The broader conservative movement uses analogous fictions to rationalize inequalities within America’s borders. Ben Shapiro, one of the right’s favorite tellers of hard truths, boils his indictment of PC culture down to the phrase, “Facts don’t care about your feelings.”
Here are three of the “facts” that Shapiro ruthlessly shared with the students of Berkeley last year:
(1) “The idea that black people in the United States are disproportionately poor because America is racist; that’s just not true[.]”
(2) Racial disparities in the American criminal justice system are purely the product of disproportionate rates of black criminality, because, in the United States, “The basic rule is: If you don’t commit a crime, you’re not going to be arrested for it.”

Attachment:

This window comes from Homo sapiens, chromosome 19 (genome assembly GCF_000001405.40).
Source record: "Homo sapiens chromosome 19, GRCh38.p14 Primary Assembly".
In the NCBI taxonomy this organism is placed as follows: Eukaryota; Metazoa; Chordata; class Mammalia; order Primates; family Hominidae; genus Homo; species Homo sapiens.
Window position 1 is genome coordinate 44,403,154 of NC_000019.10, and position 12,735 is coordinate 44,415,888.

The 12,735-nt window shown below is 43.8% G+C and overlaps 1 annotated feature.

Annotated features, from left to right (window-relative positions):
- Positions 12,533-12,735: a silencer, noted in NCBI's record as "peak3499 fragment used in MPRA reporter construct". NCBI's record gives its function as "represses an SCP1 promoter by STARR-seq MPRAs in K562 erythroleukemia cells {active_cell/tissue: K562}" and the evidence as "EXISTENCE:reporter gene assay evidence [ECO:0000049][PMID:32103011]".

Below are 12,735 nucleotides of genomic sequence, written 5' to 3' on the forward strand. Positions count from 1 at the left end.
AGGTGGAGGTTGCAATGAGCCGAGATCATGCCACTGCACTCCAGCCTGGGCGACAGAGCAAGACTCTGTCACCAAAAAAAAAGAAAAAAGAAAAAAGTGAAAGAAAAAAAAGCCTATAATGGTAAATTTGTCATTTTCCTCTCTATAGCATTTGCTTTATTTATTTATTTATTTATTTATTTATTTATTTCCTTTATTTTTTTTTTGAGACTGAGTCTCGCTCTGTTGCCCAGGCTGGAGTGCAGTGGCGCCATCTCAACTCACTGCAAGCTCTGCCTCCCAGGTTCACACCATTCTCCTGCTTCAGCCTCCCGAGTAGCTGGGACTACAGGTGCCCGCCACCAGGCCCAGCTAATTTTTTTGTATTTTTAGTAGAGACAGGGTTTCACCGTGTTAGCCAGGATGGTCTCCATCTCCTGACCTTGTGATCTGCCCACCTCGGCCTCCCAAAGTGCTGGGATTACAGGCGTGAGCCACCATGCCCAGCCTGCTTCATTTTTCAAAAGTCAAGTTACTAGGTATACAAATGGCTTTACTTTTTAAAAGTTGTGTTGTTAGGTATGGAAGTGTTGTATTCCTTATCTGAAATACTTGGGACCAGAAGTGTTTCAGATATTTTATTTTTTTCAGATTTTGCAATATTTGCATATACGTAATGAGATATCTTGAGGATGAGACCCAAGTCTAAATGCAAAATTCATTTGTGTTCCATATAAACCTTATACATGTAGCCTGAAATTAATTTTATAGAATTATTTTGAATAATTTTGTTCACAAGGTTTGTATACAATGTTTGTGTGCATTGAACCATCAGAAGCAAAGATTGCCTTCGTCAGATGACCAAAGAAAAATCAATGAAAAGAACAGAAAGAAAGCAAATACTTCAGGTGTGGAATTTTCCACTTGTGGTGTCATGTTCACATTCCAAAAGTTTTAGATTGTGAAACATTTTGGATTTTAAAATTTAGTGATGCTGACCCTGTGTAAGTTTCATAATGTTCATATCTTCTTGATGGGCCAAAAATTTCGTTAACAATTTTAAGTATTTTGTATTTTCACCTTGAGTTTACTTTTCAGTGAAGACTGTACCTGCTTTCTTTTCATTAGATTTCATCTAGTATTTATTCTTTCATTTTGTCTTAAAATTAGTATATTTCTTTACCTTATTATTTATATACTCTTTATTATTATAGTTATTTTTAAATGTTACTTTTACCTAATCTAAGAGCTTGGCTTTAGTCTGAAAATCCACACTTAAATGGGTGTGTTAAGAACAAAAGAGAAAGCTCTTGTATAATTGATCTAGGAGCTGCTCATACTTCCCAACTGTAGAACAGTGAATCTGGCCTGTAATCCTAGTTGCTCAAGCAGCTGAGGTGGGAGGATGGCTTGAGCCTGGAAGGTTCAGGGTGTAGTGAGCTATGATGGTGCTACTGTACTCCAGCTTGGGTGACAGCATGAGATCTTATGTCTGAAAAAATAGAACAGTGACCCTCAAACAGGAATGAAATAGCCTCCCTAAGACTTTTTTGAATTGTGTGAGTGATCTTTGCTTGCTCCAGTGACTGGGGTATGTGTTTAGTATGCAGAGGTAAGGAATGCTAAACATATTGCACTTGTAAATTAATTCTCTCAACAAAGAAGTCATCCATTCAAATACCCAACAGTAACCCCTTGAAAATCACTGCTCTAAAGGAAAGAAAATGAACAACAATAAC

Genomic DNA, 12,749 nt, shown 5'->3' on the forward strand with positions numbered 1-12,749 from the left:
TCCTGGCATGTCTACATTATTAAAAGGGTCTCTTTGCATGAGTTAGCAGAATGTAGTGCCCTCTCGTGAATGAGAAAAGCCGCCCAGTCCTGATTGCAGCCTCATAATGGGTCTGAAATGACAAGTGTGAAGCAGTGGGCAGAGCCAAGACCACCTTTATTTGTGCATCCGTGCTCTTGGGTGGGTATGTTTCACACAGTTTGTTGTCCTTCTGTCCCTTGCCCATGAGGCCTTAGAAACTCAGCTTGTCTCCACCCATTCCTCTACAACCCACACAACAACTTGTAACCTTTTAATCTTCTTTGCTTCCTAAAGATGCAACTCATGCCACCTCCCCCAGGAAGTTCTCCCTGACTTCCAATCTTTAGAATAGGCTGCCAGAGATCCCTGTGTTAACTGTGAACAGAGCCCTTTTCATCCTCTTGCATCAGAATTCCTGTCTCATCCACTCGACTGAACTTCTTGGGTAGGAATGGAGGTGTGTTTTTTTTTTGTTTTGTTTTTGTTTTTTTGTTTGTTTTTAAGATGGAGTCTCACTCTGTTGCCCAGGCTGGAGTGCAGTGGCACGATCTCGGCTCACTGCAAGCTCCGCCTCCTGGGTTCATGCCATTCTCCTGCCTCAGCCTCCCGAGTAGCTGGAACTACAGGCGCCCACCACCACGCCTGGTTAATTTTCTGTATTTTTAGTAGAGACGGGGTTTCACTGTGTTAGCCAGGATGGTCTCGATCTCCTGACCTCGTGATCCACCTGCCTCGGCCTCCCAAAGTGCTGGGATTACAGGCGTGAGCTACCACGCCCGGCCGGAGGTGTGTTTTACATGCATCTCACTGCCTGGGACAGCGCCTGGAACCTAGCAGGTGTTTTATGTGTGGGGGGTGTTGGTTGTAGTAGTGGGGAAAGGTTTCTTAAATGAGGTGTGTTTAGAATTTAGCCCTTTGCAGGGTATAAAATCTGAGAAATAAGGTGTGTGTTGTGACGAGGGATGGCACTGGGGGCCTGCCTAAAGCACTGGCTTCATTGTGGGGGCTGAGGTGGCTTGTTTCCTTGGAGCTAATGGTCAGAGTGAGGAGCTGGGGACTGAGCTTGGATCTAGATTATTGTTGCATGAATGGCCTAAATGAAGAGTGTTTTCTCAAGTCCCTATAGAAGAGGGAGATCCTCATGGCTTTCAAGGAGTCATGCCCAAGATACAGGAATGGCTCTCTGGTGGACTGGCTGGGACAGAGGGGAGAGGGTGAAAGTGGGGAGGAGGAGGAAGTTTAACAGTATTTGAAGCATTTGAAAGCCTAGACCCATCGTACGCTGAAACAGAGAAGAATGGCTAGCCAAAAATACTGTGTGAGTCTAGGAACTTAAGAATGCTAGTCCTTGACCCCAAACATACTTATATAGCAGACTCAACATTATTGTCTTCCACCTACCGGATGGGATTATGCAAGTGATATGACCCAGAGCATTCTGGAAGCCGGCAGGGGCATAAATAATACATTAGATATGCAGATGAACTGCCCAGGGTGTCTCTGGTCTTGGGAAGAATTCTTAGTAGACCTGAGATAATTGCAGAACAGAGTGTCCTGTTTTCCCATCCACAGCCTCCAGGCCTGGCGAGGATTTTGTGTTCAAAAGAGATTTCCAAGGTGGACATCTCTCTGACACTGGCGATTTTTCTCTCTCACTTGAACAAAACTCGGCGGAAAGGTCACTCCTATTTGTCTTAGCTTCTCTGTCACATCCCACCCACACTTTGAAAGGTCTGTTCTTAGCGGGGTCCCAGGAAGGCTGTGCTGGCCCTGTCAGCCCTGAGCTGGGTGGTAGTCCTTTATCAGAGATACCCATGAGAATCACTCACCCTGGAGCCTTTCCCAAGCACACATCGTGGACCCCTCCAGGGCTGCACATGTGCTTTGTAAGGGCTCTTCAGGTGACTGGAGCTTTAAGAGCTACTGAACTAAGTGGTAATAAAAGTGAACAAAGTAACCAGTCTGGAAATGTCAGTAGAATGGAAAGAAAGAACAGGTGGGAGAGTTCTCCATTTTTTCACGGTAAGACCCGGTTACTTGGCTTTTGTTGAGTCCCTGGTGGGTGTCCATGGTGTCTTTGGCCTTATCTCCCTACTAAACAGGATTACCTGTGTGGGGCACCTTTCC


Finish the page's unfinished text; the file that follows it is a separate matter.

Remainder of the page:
(3) In a free country like the United States, “if you fail, it’s probably your own fault.”
These assertions require ignoring mountains of inconvenient truths: that millions of African-Americans were locked out of the postwar economic boom by unconstitutional government policies; racial discrimination remains pervasive in housing, education, and hiring; judges and juries regularly give black defendants longer sentences than white ones convicted of the same crime; African-Americans are far more likely to be arrested for marijuana possession than whites even as the demographic groups use the substance at the same rate; since 1973, 144 death-row inmates in the U.S. (about one 1 in 25 of all convicts who received a death sentence) have been exonerated for their alleged crimes; and the United States has an unusually low level of social mobility for an advanced, capitalist economy.
But acknowledging the actual foundations of our world’s racial, national, and socioeconomic hierarchies would threaten the feelings of those who sit atop them. And so, to keep from being triggered, snowflakes like Trump, Shapiro, and their admirers must invent alternative facts.
Racism is, at bottom, right-wing political correctness run amok.